'Beasts' stars stop at White House on the way to Oscars
05:00 AM, Feb 13, 2013
Maybe it won’t matter to the motion-picture academy that first lady Michelle Obama has so lovingly endorsed the surprise-hit movie Beasts of the Southern Wild, but it can’t hurt.
So it was all good at the White House today when Oscar-nominated cast and crew members of best-picture nominee Beasts stopped by to participate in a Black History Month workshop hosted by Obama to introduce dozens of middle-school and high-school students from Washington and New Orleans to the possibilities of the creative life.
“We are all here today for you,” she exhorted the students assembled in the State Dining Room. “We did this for you. This event is important to me, not only because I love and believe in this film, but also because I deeply love and believe in all of you.”
Her message was echoed by the director, writers, producers and two stars of the film, including Quvenzhané Wallis, 9, the little girl from a small town in Louisiana who never acted a day in her life. Now she’s the youngest Oscar best-actress nominee ever (for playing Hushpuppy in Beasts) on her way to the Academy Awards on Feb. 24 in Los Angeles.
Beasts, a magical-realism tale of a battered bayou community as seen from the eyes of 6-year-old Hushpuppy, is a low-budget production by unknowns, but it impressed enough to make it into the best-picture category as one of nine nominees.
Dressed in a pink sweater, pink pants and shoes, pink flowers in her hair and carrying a pinkish poodle-shaped purse, Wallis charmed the White House just as she’s enchanted all during months of promoting the film at awards ceremonies, red carpets and TV chat shows.
She cheerfully answered one of the most frequently asked questions: How do you pronounce your name? “I might need to make copies,” she joked, waving her name tag. She talked about what she has in common with Hushpuppy and the things she didn’t like about making her first movie.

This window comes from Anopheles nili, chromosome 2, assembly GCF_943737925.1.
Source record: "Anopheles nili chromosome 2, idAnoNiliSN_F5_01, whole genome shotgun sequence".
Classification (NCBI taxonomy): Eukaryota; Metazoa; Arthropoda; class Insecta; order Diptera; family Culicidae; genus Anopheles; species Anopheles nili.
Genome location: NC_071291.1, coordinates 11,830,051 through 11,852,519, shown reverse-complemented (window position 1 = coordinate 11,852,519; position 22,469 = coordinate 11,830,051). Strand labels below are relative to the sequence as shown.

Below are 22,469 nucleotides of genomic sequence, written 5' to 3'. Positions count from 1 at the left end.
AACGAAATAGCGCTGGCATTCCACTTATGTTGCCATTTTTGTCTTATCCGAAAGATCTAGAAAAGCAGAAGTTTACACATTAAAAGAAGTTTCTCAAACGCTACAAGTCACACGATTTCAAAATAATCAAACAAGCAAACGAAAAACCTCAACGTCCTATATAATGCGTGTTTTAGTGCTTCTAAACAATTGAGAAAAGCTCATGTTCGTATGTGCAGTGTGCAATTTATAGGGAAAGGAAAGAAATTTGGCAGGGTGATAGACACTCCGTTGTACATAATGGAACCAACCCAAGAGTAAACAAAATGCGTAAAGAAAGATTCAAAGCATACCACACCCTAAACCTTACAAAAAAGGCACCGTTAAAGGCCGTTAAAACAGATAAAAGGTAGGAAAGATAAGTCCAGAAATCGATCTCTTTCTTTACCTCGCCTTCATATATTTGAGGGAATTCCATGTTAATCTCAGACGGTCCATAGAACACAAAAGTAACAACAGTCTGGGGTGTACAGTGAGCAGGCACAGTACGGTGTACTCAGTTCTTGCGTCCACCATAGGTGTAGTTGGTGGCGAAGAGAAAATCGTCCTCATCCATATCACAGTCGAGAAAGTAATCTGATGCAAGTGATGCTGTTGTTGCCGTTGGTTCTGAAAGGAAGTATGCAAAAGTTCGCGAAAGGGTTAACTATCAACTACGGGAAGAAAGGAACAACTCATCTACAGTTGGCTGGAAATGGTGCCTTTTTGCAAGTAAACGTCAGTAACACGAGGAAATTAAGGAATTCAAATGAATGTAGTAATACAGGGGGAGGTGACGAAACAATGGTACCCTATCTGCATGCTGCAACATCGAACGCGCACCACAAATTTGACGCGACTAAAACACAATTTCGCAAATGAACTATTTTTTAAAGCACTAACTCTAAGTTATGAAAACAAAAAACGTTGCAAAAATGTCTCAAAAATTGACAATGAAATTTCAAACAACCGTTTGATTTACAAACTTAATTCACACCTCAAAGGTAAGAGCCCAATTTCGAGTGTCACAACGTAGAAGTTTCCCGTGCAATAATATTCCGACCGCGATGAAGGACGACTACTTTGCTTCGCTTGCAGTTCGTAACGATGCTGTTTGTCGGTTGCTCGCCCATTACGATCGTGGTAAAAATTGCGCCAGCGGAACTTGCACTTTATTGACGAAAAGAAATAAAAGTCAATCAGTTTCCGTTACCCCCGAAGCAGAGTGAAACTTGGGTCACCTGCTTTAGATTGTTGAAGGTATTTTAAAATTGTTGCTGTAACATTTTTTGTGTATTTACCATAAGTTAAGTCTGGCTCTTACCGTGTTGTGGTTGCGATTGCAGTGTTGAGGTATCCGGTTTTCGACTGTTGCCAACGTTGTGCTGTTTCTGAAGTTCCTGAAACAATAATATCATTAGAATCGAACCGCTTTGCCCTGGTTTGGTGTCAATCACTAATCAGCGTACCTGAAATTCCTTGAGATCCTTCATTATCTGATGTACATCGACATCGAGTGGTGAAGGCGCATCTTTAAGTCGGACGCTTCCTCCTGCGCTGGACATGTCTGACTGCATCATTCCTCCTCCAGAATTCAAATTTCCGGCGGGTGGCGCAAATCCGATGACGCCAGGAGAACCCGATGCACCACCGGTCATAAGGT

“She’s a Southern girl and I am too, she loves seafood and I do, too, and she likes animals and nature and everything that includes a mystery,” she said. Her least favorite part: “The mosquitoes and the mud and that one scene where I had to touch that big, hairy pig. I didn’t like that pig.”
Her message to the assembled students: “Keep your head up, never let it down, and believe in God, he’s always there by your side, he’s never going to leave,” she said. Plus, she said, it’s good to have supportive parents and siblings, even the brothers who aggravate you.
She was accompanied by Dwight Henry, the Louisiana baker who plays her father in the movie and who was talked into auditioning by the filmmakers who were set up across the street from his beloved bakery. He’s opening a new bakery in Harlem soon and he’s doing more movie roles. He said his rags-to-Hollywood story is a lesson: “Believe in yourself, and anything can happen,” he told the students.
Benh Zeitlin, the young director who’s also nominated in the best-director category, was there to testify that hard work, good friends and word-of-mouth can take you far, but he’s still amazed at how far.
He said Beasts became a hit because “people told their friends about it. Because of that, it’s all over the world. People watched it and they wanted other people to watch it. Now our community includes the White House,” he said.